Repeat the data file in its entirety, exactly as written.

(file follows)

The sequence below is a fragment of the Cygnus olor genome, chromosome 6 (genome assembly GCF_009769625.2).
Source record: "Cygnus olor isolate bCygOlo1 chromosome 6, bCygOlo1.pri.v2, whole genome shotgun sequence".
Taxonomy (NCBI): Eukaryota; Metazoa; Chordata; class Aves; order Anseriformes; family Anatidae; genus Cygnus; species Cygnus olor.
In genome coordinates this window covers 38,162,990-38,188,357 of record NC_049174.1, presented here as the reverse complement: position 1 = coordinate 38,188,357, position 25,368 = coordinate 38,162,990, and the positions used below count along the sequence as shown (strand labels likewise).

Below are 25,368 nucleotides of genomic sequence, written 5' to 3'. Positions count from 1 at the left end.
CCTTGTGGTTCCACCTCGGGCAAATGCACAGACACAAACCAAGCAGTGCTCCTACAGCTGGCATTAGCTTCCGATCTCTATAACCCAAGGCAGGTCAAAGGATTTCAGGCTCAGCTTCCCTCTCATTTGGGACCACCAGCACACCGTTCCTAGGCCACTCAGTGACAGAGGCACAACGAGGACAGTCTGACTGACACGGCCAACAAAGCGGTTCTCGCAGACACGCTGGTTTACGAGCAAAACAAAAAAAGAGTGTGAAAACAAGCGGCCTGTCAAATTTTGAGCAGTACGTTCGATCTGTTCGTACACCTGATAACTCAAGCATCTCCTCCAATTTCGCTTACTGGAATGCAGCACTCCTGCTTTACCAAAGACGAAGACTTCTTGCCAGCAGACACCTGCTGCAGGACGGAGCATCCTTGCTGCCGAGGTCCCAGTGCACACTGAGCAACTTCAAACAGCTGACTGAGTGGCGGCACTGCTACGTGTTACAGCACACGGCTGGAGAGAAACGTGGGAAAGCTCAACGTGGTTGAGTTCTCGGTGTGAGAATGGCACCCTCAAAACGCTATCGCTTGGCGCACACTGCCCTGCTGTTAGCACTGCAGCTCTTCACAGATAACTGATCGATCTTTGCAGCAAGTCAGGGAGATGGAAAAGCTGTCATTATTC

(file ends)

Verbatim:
The sequence below is a fragment of the Cygnus olor genome, chromosome 6 (genome assembly GCF_009769625.2).
Source record: "Cygnus olor isolate bCygOlo1 chromosome 6, bCygOlo1.pri.v2, whole genome shotgun sequence".
Taxonomy (NCBI): Eukaryota; Metazoa; Chordata; class Aves; order Anseriformes; family Anatidae; genus Cygnus; species Cygnus olor.
In genome coordinates this window covers 38,162,990-38,188,357 of record NC_049174.1, presented here as the reverse complement: position 1 = coordinate 38,188,357, position 25,368 = coordinate 38,162,990, and the positions used below count along the sequence as shown (strand labels likewise).

Below are 25,368 nucleotides of genomic sequence, written 5' to 3'. Positions count from 1 at the left end.
CCTTGTGGTTCCACCTCGGGCAAATGCACAGACACAAACCAAGCAGTGCTCCTACAGCTGGCATTAGCTTCCGATCTCTATAACCCAAGGCAGGTCAAAGGATTTCAGGCTCAGCTTCCCTCTCATTTGGGACCACCAGCACACCGTTCCTAGGCCACTCAGTGACAGAGGCACAACGAGGACAGTCTGACTGACACGGCCAACAAAGCGGTTCTCGCAGACACGCTGGTTTACGAGCAAAACAAAAAAAGAGTGTGAAAACAAGCGGCCTGTCAAATTTTGAGCAGTACGTTCGATCTGTTCGTACACCTGATAACTCAAGCATCTCCTCCAATTTCGCTTACTGGAATGCAGCACTCCTGCTTTACCAAAGACGAAGACTTCTTGCCAGCAGACACCTGCTGCAGGACGGAGCATCCTTGCTGCCGAGGTCCCAGTGCACACTGAGCAACTTCAAACAGCTGACTGAGTGGCGGCACTGCTACGTGTTACAGCACACGGCTGGAGAGAAACGTGGGAAAGCTCAACGTGGTTGAGTTCTCGGTGTGAGAATGGCACCCTCAAAACGCTATCGCTTGGCGCACACTGCCCTGCTGTTAGCACTGCAGCTCTTCACAGATAACTGATCGATCTTTGCAGCAAGTCAGGGAGATGGAAAAGCTGTCATTATTC